Pennsylvania state prisons housed 454 fewer inmates at the end of 2012 than they did one year earlier, the largest decrease and only the third yearly population decline in the past 40 years, reports the Pittsburgh Post-Gazette. State corrections officials attribute the drop to several factors: fewer people sent to prison; more parole interviews taking place as scheduled; and quicker processing for inmates with short minimum sentences so they can complete requirements in time for release.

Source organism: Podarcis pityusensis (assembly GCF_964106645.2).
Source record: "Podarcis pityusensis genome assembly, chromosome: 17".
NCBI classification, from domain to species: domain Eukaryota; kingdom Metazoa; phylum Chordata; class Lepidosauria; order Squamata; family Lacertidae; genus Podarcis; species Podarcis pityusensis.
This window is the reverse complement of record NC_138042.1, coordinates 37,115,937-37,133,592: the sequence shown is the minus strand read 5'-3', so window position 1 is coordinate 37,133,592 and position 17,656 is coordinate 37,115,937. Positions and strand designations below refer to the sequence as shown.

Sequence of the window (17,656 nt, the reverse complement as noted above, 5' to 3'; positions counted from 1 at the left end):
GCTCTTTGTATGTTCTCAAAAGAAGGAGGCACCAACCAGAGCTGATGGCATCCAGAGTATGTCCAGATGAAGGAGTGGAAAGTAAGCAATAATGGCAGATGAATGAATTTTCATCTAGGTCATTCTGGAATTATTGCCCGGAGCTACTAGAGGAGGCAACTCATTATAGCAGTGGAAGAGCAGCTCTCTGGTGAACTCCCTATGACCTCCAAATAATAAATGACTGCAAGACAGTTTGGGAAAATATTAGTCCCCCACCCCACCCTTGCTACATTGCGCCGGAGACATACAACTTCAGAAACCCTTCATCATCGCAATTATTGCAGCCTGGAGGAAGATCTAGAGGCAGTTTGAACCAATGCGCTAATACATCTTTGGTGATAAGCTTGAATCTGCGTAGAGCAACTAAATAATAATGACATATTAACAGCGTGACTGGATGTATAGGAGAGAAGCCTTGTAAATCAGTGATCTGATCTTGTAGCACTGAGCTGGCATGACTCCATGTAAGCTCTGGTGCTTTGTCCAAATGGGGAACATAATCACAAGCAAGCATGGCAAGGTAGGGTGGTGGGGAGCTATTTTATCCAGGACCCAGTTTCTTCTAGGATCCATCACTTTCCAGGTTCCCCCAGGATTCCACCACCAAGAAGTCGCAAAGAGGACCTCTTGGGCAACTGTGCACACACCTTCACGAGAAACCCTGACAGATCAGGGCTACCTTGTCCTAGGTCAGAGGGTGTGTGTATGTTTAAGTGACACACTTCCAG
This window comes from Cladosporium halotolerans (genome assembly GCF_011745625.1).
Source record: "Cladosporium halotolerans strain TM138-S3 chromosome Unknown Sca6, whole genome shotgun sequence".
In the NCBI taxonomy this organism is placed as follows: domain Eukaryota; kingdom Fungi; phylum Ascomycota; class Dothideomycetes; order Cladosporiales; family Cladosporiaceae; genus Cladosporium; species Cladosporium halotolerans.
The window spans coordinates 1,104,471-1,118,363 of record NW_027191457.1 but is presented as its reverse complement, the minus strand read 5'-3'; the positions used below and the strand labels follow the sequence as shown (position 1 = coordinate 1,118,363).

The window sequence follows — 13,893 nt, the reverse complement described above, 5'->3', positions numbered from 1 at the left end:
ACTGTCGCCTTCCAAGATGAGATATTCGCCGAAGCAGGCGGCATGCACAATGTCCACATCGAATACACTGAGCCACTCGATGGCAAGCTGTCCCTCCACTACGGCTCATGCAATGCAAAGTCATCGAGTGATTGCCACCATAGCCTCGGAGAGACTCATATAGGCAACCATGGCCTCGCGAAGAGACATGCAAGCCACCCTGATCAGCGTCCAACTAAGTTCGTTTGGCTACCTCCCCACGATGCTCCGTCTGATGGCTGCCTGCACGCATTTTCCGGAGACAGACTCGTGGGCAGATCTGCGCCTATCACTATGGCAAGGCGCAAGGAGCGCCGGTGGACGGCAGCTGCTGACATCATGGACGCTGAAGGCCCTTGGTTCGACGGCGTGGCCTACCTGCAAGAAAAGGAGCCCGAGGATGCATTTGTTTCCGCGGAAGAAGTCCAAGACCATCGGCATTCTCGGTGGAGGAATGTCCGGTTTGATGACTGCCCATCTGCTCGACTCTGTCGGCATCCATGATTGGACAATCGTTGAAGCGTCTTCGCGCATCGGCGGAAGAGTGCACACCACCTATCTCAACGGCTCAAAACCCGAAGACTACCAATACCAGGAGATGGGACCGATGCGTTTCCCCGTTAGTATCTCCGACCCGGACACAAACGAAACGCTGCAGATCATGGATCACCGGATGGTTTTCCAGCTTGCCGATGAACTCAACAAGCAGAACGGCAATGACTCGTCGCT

Corrections has consumed more state dollars in recent decades as both the prison population and the cost of keeping an inmate have ballooned. State officials say the average annual tab for housing a prisoner is now $34,700. Until last year, the only other declines in prison population since 1971 occurred between 1978 and 1979 (by 21 inmates) and from 2009 and 2010 (by 166). Officials with the agency, which is responsible for state prisoners, said it ended 2012 with 51,184 inmates. Meanwhile, the parole rolls swelled by more than 1,800, from 35,083 in November 2011 to 36,961 one year later. It costs about $3,000 a year to keep someone on parole.